Grid Compositions

All students will complete a grid with equal blocks in each segment. Students will be able to describe the relationship of each area of the grid to the whole piece using number relationships (ie: There are 8 blocks in quadrant one. The whole grid contains 24 blocks. Therefore, quadrant one is one third of the whole grid).

Students will examine photographs of various portraits and overlay grids on top of each photograph by using rulers to measure and draw the grid lines. They can begin with large grids, separating the portraits into 9ths and gradually add more grids until the grid contains 1 inch blocks. Students can examine how the value and hue of the colors vary within each block, as well as where the focal point of the photograph is in relationship to the grid.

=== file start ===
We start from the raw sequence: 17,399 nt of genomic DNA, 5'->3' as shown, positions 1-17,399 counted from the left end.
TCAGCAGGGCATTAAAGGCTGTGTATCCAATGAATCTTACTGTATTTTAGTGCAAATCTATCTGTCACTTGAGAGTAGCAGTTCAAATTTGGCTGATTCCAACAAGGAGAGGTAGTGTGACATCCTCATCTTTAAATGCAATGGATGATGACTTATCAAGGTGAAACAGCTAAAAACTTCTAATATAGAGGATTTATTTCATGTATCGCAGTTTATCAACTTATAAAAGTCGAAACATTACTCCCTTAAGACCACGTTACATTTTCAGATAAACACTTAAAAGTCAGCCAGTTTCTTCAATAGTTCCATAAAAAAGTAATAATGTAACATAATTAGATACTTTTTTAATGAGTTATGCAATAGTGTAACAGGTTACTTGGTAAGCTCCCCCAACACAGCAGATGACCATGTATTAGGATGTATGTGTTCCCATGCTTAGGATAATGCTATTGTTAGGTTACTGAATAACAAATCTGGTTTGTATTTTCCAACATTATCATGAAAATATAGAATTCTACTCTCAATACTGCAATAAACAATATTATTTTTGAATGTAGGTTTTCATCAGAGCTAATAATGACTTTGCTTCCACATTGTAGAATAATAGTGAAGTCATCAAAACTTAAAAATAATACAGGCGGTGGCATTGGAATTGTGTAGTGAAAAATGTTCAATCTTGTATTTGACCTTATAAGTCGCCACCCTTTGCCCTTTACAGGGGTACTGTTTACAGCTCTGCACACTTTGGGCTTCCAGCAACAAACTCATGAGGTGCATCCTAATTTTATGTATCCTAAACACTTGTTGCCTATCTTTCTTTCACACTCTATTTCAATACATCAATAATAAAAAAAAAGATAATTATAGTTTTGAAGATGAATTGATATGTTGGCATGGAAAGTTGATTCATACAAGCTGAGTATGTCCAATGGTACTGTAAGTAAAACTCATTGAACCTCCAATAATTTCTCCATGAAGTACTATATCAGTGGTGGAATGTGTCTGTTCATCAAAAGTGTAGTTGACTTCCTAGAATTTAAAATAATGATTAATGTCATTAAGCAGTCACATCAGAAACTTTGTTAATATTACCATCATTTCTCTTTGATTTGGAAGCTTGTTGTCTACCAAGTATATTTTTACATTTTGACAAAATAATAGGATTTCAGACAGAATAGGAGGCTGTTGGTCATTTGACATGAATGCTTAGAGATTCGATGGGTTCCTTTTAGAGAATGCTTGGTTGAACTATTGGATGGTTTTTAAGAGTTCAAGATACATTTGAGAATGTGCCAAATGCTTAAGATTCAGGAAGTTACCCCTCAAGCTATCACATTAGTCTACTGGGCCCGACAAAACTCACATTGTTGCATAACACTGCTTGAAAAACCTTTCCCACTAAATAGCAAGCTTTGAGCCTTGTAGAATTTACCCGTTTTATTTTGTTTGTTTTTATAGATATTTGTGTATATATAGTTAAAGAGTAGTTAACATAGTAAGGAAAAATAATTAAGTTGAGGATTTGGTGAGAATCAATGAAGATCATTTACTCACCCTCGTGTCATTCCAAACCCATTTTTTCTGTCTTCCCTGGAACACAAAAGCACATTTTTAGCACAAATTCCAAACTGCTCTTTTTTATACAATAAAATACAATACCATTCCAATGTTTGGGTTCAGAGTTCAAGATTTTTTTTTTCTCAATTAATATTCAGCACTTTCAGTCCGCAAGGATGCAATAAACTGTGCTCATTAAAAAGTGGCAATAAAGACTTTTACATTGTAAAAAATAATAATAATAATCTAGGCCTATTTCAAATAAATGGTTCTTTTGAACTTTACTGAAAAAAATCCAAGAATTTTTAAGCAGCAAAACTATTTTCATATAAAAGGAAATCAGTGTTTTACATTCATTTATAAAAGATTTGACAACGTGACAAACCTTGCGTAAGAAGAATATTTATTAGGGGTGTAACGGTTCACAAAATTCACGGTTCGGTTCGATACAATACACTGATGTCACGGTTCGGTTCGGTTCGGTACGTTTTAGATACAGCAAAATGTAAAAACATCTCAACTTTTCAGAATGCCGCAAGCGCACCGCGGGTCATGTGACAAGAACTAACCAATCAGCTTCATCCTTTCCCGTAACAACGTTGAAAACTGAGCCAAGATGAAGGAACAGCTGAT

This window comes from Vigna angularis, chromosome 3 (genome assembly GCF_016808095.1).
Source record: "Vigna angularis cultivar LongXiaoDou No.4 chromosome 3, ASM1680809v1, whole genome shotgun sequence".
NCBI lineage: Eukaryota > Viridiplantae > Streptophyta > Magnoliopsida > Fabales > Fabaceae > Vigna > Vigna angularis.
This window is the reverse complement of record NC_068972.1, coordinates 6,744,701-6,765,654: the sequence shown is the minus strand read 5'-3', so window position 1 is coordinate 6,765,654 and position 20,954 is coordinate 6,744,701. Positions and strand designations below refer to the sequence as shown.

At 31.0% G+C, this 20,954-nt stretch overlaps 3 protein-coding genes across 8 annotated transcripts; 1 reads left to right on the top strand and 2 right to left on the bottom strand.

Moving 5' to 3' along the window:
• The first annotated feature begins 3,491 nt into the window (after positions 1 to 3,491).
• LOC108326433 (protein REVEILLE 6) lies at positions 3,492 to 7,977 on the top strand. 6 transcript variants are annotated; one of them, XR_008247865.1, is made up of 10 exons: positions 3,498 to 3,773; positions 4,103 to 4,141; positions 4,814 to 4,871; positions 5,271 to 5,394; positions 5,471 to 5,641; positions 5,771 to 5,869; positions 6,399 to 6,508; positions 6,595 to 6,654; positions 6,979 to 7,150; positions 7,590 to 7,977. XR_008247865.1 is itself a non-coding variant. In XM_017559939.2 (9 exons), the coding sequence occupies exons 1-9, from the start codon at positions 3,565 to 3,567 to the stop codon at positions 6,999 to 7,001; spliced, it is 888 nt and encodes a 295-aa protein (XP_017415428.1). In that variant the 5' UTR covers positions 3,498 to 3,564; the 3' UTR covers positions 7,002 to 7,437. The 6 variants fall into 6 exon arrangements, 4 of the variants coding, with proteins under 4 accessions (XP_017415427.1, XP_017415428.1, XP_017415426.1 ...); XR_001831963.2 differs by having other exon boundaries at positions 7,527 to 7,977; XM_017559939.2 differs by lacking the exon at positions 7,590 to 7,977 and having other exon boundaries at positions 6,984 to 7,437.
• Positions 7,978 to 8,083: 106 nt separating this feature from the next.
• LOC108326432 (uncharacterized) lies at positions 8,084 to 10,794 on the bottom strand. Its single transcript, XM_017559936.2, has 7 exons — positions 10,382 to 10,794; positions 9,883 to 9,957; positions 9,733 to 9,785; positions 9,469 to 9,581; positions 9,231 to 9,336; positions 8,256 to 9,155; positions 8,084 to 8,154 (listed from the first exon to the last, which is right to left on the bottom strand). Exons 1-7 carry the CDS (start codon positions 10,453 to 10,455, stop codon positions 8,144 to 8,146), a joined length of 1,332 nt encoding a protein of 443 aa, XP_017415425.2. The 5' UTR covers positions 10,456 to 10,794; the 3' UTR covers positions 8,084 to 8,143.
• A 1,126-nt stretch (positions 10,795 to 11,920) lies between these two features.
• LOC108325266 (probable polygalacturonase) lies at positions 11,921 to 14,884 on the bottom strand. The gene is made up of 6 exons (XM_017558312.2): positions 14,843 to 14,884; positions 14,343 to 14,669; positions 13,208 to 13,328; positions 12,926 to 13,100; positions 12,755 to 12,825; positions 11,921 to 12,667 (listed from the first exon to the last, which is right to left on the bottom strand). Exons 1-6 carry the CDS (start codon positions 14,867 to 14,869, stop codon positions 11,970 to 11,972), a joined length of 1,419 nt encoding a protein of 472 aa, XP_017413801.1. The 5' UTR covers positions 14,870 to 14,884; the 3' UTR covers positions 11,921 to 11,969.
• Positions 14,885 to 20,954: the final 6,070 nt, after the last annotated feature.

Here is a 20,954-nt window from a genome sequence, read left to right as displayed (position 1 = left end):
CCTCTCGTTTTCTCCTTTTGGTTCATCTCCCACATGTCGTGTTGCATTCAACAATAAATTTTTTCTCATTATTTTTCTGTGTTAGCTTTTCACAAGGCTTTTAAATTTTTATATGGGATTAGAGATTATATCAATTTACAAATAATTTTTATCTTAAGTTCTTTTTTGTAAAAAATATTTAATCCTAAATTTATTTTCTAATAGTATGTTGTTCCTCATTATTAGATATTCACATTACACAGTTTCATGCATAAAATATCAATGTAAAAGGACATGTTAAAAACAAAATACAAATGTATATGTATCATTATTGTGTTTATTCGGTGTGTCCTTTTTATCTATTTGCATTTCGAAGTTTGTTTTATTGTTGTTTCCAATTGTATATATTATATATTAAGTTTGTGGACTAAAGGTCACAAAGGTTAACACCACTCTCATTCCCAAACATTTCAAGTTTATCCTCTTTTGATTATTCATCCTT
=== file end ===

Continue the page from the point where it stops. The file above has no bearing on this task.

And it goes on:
Lesson Process:

Step 1:  Students will each take a photograph of a peer in their class, choosing a focal point within the face to base their composition upon.

Step 2: Students will upload their images to the computer, edit them with basic photo editing software to adjust contrast and sharpness and crop the image, and then print the image.

Step 3:  Students will make overlay a new grid on top of their own image using the same steps as in the engagement piece. Students will then compare and contrast what their intended focal point was to what appears within the grid.

Time Required:
30-45 minutes

Materials List:

• Rulers
• Digital cameras or cell phones.
• At least one computer with basic photo editing software
• Printer
• Graphing paper
• Pencils
• Colored Pencils or Markers
• Large, plain white construction paper
• A variety of exemplar digital portraits

Assessment:

Math and Art.

Students will draw their portrait using the grid system. Using graph paper, students will replicate the grid overlay on their photograph onto the graph paper. Then, students will color and shade each block as it is shown on their photograph. Students will then assess their art for accuracy and precision.